Editor's note: This popular story from the Daily Briefing's archives was republished on July 13, 2020.
Micromanaging may grant managers peace of mind, but the habit can backfire, eroding trust between them and their direct reports, Serenity Gibbons writes for Harvard Business Review, where she describes three ways managers can kick the habit and develop a better rapport with their reports.
"No one sets out to be a bad supervisor, but the role has a way of turning some of the most talented leaders into micromanagers," Gibbons writes. "In some cases, managers don't even realize they're gravitating toward bad habits until they start losing people, productivity, and power."
3 tips to stop micromanaging
With these concerns in mind, Gibbons explains three ways managers can take a step back from over-managing their direct reports.
1. Check in a little less. If you frequently check in on your employee's progress on a project, you're probably "hovering," Gibbons writes. Instead of constantly checking on your direct report, let them take the lead on updating you on their progress. "A good way to set this expectation is to schedule regular meetings to discuss the progress of current projects," Gibbons writes. "That way, employees know when you expect an update and can plan their days accordingly." This approach also takes some responsibility off your hands by allowing you to focus on outcomes rather than the details of how your direct report is handling a project.
2. Trust your team. If you find yourself constantly telling other people how to perform their tasks, you might not be allowing your team members to use their expertise, Gibbons says. "You may be tempted to rationalize your micromanagement because you think that, as a manager, you need to have all the answers," but "you don't," Gibbons writes.
As a manager, your job is not necessarily to have the best ideas, but to able to recognize them.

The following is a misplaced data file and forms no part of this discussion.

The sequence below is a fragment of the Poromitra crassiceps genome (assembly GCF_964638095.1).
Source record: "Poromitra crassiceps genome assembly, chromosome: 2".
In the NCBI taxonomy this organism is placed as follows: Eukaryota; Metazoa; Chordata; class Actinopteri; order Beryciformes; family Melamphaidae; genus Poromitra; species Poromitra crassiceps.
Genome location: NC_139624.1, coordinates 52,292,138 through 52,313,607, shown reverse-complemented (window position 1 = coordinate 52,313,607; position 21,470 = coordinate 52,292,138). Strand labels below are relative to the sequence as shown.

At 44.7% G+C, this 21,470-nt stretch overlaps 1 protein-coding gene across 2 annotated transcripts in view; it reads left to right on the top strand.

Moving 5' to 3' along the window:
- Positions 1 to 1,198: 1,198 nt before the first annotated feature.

The first step to break this habit is to remember why you hired your team in the first place. "Here's a big hint: It was for their expertise," Gibbons writes. Instead of micromanaging how a direct report completes a task "communicate what you need, provide them with the support and resources to accomplish their tasks, and then trust them to carry out the task," Gibbons writes.
3. Push your comfort zone when it comes to delegating. "[W]hen a critical task arises, you may tend to fall back on the old adage: 'If you want something done right, do it yourself,'" Gibbons explains. You might even "convince yourself it's better for her to learn by watching rather than by doing," Gibbons writes. "But that approach doesn't bode well for your team's future—or for shedding your reputation as a micromanager."
Delegate harder tasks to your direct reports early on, Gibbons contends. For instance, Greg McBeth, head of revenue at Node.io, said he lets new hires participate in deal-making. After the sales call, he'll review the task with them to discuss what went well and things they could have done better. "You shouldn't worry about letting them spread their wings on a sales call," he said.
Whenever you find yourself micromanaging, take a step back from the situation, Gibbons says. "It's almost always possible to find an alternative to micromanagement behavior," Gibbons writes. "Empower your team to take on more, and you'll find yourself worrying—and controlling—a lot less" (Gibbons, Harvard Business Review, 12/2).